Editor's Summary

26 August 2010

Natural selection and the evolution of eusociality


Eusocial insects, including ants and many wasp and bee species, form hierarchical communities comprising reproductive queens and sterile workers. This means that some individuals sacrifice their own reproductive potential in order to raise the offspring of others, a fact that Darwin recognized as a challenge to evolutionary theory. The most widely accepted explanations for the phenomenon rely on kin selection theory based on inclusive fitness — individual fitness derived by increasing the survival of a relatives' offspring. In an Analysis feature, Martin Nowak, Corina Tarnita and Edward O. Wilson point out that this approach has its limitations. They demonstrate mathematically that inclusive fitness is a viable alternative to the direct fitness of standard natural selection only for a well-defined subset of situations — it is not generally applicable. A simpler explanation is provided by standard natural selection theory in the context of precise models of population structure.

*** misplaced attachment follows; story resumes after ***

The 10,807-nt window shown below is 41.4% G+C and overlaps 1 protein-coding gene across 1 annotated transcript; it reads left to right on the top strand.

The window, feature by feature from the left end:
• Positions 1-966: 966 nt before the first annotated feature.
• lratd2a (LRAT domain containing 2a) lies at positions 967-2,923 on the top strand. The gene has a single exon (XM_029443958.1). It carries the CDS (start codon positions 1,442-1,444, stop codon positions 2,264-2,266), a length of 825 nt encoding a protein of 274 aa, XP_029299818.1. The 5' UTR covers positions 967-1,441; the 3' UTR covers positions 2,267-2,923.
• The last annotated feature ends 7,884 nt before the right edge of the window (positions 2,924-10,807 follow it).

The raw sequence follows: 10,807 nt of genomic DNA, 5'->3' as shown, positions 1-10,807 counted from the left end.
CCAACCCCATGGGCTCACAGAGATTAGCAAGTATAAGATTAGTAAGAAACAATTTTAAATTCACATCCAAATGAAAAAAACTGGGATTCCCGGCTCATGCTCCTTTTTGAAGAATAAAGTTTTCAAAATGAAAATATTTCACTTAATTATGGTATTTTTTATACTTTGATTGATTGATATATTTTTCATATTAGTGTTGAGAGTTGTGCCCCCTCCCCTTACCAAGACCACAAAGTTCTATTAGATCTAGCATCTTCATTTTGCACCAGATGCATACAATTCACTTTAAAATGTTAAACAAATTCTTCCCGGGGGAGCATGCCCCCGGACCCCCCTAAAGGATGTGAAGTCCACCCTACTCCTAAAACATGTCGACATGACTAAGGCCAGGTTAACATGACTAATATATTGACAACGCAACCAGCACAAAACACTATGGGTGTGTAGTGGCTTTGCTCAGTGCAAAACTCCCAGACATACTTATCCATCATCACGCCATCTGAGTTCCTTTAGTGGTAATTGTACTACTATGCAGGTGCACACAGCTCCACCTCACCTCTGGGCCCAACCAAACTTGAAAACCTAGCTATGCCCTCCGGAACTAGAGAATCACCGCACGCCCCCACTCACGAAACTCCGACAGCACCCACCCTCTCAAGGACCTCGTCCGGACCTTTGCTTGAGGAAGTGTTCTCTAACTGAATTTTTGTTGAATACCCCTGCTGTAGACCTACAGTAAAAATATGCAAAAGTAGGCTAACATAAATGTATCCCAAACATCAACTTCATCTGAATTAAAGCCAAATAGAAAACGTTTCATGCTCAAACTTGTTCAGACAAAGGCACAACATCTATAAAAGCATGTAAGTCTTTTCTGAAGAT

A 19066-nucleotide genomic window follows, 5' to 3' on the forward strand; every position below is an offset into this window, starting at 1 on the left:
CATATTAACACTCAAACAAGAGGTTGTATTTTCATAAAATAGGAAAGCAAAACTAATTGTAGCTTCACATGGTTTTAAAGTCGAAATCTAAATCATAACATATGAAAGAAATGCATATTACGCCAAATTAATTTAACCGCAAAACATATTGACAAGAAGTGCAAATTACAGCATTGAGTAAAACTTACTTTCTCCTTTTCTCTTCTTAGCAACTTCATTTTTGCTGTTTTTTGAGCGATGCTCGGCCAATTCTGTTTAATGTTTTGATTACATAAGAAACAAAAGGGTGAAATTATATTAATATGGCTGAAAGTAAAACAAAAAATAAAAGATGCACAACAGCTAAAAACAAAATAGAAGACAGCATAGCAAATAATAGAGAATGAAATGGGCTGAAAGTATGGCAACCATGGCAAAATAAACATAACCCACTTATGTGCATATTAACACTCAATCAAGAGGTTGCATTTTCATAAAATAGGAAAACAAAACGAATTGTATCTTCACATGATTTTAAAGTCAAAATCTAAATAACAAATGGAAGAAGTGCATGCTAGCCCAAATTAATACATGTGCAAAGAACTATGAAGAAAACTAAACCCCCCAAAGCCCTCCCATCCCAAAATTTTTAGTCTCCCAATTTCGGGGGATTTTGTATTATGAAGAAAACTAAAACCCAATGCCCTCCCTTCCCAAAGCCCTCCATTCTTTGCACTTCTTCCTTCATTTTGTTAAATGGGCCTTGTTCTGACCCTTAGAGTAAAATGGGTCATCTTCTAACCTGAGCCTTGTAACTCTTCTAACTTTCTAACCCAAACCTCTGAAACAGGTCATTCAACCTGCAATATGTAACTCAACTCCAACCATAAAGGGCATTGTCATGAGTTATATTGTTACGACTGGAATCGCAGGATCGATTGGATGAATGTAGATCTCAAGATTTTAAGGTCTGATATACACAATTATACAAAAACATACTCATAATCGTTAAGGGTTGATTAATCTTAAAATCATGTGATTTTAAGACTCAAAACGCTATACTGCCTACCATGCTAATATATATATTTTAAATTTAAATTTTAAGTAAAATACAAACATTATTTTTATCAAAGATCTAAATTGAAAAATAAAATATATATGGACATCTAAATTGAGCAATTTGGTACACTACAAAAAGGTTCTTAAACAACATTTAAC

AnalysisThe evolution of eusociality

Martin A. Nowak, Corina E. Tarnita & Edward O. Wilson

doi:10.1038/nature09205